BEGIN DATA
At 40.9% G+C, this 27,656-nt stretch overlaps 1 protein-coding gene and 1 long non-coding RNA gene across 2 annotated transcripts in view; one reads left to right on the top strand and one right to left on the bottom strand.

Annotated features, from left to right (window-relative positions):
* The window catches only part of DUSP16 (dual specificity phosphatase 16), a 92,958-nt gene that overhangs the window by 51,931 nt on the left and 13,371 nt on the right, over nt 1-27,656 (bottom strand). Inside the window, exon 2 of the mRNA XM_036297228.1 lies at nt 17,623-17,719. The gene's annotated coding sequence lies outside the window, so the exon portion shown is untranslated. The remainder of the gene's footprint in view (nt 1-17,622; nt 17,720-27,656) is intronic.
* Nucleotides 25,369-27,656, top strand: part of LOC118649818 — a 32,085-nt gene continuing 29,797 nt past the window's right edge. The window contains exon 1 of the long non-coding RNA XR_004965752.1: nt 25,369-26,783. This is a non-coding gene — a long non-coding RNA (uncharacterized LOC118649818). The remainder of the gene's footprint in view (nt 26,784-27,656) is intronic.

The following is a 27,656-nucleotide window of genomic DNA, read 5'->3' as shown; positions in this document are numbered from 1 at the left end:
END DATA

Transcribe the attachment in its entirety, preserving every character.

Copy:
At 40.9% G+C, this 27,656-nt stretch overlaps 1 protein-coding gene and 1 long non-coding RNA gene across 2 annotated transcripts in view; one reads left to right on the top strand and one right to left on the bottom strand.

Annotated features, from left to right (window-relative positions):
* The window catches only part of DUSP16 (dual specificity phosphatase 16), a 92,958-nt gene that overhangs the window by 51,931 nt on the left and 13,371 nt on the right, over nt 1-27,656 (bottom strand). Inside the window, exon 2 of the mRNA XM_036297228.1 lies at nt 17,623-17,719. The gene's annotated coding sequence lies outside the window, so the exon portion shown is untranslated. The remainder of the gene's footprint in view (nt 1-17,622; nt 17,720-27,656) is intronic.
* Nucleotides 25,369-27,656, top strand: part of LOC118649818 — a 32,085-nt gene continuing 29,797 nt past the window's right edge. The window contains exon 1 of the long non-coding RNA XR_004965752.1: nt 25,369-26,783. This is a non-coding gene — a long non-coding RNA (uncharacterized LOC118649818). The remainder of the gene's footprint in view (nt 26,784-27,656) is intronic.

The following is a 27,656-nucleotide window of genomic DNA, read 5'->3' as shown; positions in this document are numbered from 1 at the left end: